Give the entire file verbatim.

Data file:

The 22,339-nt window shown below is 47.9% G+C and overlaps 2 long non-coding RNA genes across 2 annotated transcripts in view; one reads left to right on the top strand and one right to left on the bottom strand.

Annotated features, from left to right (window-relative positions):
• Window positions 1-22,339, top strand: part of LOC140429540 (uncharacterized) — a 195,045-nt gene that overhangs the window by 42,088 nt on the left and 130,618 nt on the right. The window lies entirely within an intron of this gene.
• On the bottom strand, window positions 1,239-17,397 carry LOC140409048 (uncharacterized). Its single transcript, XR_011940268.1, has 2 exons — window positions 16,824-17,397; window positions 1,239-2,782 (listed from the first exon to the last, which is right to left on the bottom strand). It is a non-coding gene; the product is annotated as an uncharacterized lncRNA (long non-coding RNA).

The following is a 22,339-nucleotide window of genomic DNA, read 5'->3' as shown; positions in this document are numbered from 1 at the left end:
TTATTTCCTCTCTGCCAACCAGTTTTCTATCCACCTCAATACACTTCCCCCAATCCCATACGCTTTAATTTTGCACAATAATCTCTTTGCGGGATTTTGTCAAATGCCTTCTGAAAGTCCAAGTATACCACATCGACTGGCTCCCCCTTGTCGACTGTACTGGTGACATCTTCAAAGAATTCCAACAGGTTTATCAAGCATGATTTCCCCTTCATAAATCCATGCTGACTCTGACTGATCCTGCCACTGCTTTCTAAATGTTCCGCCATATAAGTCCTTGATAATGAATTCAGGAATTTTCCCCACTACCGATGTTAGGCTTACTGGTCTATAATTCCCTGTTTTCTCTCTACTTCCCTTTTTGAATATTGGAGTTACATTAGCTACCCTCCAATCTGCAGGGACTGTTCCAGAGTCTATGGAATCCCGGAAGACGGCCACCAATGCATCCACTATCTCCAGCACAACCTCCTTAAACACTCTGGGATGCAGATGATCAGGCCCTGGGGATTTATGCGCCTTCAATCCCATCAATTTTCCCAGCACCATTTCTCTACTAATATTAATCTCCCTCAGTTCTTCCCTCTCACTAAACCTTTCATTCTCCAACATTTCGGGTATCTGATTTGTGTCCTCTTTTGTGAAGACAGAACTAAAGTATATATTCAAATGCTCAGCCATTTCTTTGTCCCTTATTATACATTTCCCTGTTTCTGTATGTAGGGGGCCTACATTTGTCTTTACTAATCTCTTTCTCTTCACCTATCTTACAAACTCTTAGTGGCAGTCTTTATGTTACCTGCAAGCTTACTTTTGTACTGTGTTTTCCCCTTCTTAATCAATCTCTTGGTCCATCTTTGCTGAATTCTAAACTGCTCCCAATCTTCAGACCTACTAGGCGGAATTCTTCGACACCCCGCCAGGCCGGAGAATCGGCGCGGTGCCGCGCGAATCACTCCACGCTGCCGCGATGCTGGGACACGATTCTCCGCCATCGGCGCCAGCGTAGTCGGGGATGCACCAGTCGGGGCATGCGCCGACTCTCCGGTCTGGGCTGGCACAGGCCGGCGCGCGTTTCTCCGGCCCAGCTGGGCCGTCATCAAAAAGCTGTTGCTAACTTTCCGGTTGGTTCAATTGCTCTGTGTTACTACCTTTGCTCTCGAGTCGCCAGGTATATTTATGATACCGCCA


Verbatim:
The 22,339-nt window shown below is 47.9% G+C and overlaps 2 long non-coding RNA genes across 2 annotated transcripts in view; one reads left to right on the top strand and one right to left on the bottom strand.

Annotated features, from left to right (window-relative positions):
• Window positions 1-22,339, top strand: part of LOC140429540 (uncharacterized) — a 195,045-nt gene that overhangs the window by 42,088 nt on the left and 130,618 nt on the right. The window lies entirely within an intron of this gene.
• On the bottom strand, window positions 1,239-17,397 carry LOC140409048 (uncharacterized). Its single transcript, XR_011940268.1, has 2 exons — window positions 16,824-17,397; window positions 1,239-2,782 (listed from the first exon to the last, which is right to left on the bottom strand). It is a non-coding gene; the product is annotated as an uncharacterized lncRNA (long non-coding RNA).

The following is a 22,339-nucleotide window of genomic DNA, read 5'->3' as shown; positions in this document are numbered from 1 at the left end:
TTATTTCCTCTCTGCCAACCAGTTTTCTATCCACCTCAATACACTTCCCCCAATCCCATACGCTTTAATTTTGCACAATAATCTCTTTGCGGGATTTTGTCAAATGCCTTCTGAAAGTCCAAGTATACCACATCGACTGGCTCCCCCTTGTCGACTGTACTGGTGACATCTTCAAAGAATTCCAACAGGTTTATCAAGCATGATTTCCCCTTCATAAATCCATGCTGACTCTGACTGATCCTGCCACTGCTTTCTAAATGTTCCGCCATATAAGTCCTTGATAATGAATTCAGGAATTTTCCCCACTACCGATGTTAGGCTTACTGGTCTATAATTCCCTGTTTTCTCTCTACTTCCCTTTTTGAATATTGGAGTTACATTAGCTACCCTCCAATCTGCAGGGACTGTTCCAGAGTCTATGGAATCCCGGAAGACGGCCACCAATGCATCCACTATCTCCAGCACAACCTCCTTAAACACTCTGGGATGCAGATGATCAGGCCCTGGGGATTTATGCGCCTTCAATCCCATCAATTTTCCCAGCACCATTTCTCTACTAATATTAATCTCCCTCAGTTCTTCCCTCTCACTAAACCTTTCATTCTCCAACATTTCGGGTATCTGATTTGTGTCCTCTTTTGTGAAGACAGAACTAAAGTATATATTCAAATGCTCAGCCATTTCTTTGTCCCTTATTATACATTTCCCTGTTTCTGTATGTAGGGGGCCTACATTTGTCTTTACTAATCTCTTTCTCTTCACCTATCTTACAAACTCTTAGTGGCAGTCTTTATGTTACCTGCAAGCTTACTTTTGTACTGTGTTTTCCCCTTCTTAATCAATCTCTTGGTCCATCTTTGCTGAATTCTAAACTGCTCCCAATCTTCAGACCTACTAGGCGGAATTCTTCGACACCCCGCCAGGCCGGAGAATCGGCGCGGTGCCGCGCGAATCACTCCACGCTGCCGCGATGCTGGGACACGATTCTCCGCCATCGGCGCCAGCGTAGTCGGGGATGCACCAGTCGGGGCATGCGCCGACTCTCCGGTCTGGGCTGGCACAGGCCGGCGCGCGTTTCTCCGGCCCAGCTGGGCCGTCATCAAAAAGCTGTTGCTAACTTTCCGGTTGGTTCAATTGCTCTGTGTTACTACCTTTGCTCTCGAGTCGCCAGGTATATTTATGATACCGCCA